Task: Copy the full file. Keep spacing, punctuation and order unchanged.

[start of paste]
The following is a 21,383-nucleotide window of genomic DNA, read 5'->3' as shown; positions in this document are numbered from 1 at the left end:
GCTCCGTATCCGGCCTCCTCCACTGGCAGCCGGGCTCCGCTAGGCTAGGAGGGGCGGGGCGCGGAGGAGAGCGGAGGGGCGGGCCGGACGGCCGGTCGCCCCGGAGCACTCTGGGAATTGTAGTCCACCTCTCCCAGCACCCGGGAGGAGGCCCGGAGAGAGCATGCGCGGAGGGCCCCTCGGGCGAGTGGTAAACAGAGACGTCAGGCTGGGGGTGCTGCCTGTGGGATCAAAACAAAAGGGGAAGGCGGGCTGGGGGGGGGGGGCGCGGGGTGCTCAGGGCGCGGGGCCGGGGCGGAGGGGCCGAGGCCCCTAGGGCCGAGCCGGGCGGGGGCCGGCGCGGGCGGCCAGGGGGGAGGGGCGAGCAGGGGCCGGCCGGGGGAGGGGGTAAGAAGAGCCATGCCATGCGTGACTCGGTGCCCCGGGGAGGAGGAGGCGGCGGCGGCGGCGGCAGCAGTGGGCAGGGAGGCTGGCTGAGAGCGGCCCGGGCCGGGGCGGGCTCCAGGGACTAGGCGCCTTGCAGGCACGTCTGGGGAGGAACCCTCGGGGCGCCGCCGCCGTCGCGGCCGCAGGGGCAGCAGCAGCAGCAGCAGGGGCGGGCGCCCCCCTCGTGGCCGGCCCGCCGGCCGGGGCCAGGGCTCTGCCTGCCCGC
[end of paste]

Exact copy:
The following is a 21,383-nucleotide window of genomic DNA, read 5'->3' as shown; positions in this document are numbered from 1 at the left end:
GCTCCGTATCCGGCCTCCTCCACTGGCAGCCGGGCTCCGCTAGGCTAGGAGGGGCGGGGCGCGGAGGAGAGCGGAGGGGCGGGCCGGACGGCCGGTCGCCCCGGAGCACTCTGGGAATTGTAGTCCACCTCTCCCAGCACCCGGGAGGAGGCCCGGAGAGAGCATGCGCGGAGGGCCCCTCGGGCGAGTGGTAAACAGAGACGTCAGGCTGGGGGTGCTGCCTGTGGGATCAAAACAAAAGGGGAAGGCGGGCTGGGGGGGGGGGGCGCGGGGTGCTCAGGGCGCGGGGCCGGGGCGGAGGGGCCGAGGCCCCTAGGGCCGAGCCGGGCGGGGGCCGGCGCGGGCGGCCAGGGGGGAGGGGCGAGCAGGGGCCGGCCGGGGGAGGGGGTAAGAAGAGCCATGCCATGCGTGACTCGGTGCCCCGGGGAGGAGGAGGCGGCGGCGGCGGCGGCAGCAGTGGGCAGGGAGGCTGGCTGAGAGCGGCCCGGGCCGGGGCGGGCTCCAGGGACTAGGCGCCTTGCAGGCACGTCTGGGGAGGAACCCTCGGGGCGCCGCCGCCGTCGCGGCCGCAGGGGCAGCAGCAGCAGCAGCAGGGGCGGGCGCCCCCCTCGTGGCCGGCCCGCCGGCCGGGGCCAGGGCTCTGCCTGCCCGC